Many energy and power assets are set to gain significantly from the range and power benefits of LoRaWAN. The range of the technology places assets like large refineries, LNG supertankers or even whole oilfields within a reach of a single gateway. This results in a significantly simplified data and control backbone, allowing operators to connect sensors and systems in a cost effective manner.
For example, one of the challenges in monitoring of pipelines is the sparsity of the measurement locations. While very accurate pressure, temperature or flow sensors can be utilized in these measurement stations, the distance between the sensors, and thus the amount of fluid product in between the measurements, create a large amount of uncertainty that reduces measurement accuracy. In today’s typical leak detection systems, a leak of tens of gallons per minute of fluid can be escaping the pipeline without being detected. Left undetected, these leaks can lead to catastrophic spills. With a communication channel like LoRaWAN, it is possible to dramatically increase the number of sensors on a pipeline asset in a cost effective manner to better monitor for integrity breaches.
Other commercial applications of LoRaWAN deployments are also being rapidly developed in upstream monitoring and optimization, asset health monitoring and smart grid applications.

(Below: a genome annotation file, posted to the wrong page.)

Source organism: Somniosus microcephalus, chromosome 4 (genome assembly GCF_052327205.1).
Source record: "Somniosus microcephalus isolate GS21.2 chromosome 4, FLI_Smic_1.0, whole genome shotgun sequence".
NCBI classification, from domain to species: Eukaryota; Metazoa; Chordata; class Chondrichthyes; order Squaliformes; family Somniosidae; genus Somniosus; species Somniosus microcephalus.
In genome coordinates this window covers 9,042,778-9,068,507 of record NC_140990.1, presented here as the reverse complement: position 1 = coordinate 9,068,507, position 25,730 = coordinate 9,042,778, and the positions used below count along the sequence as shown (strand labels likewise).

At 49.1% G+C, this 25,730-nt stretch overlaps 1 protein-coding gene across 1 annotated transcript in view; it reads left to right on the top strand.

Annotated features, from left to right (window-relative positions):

The power and range benefits of LPWAN technologies offer a promising alternative to asset operators to connect their field systems. The resulting communication architecture with significantly different cost structure allows for dense deployments of connected ‘things’ and allowing the operators to draw benefits of the vastly improved visibility and understanding of their systems.
LoRa and LoRaWAN are trademarks of Semtech Corporation. MultiConnect and Conduit are trademarks of Multi-Tech Systems Inc.
 Petajajarvi, J., Mikhaylov, K., Roivainen, A., Hanninen, T. and Pettissalo, M., 2015, December. On the coverage of LPWANs: range evaluation and channel attenuation model for LoRa technology. In ITS Telecommunications (ITST), 2015 14th International Conference on (pp. 55-59). IEEE.
 ISO/IEC 7498-1: 1994 information technology–open systems interconnection–basic reference model: The basic model.
Murat Ocalan is the founder and CEO of Rheidiant, an Industrial Internet of Things solutions provider for energy and power companies. Prior to Rheidiant, he spent 12 years at Schlumberger. He is a named inventor in over 20 U.S. patents and holds a B.S. from Middle East Technical University, M.S. from Pennsylvania State University, and a PhD from Massachusetts Institute of Technology, all in Mechanical Engineering.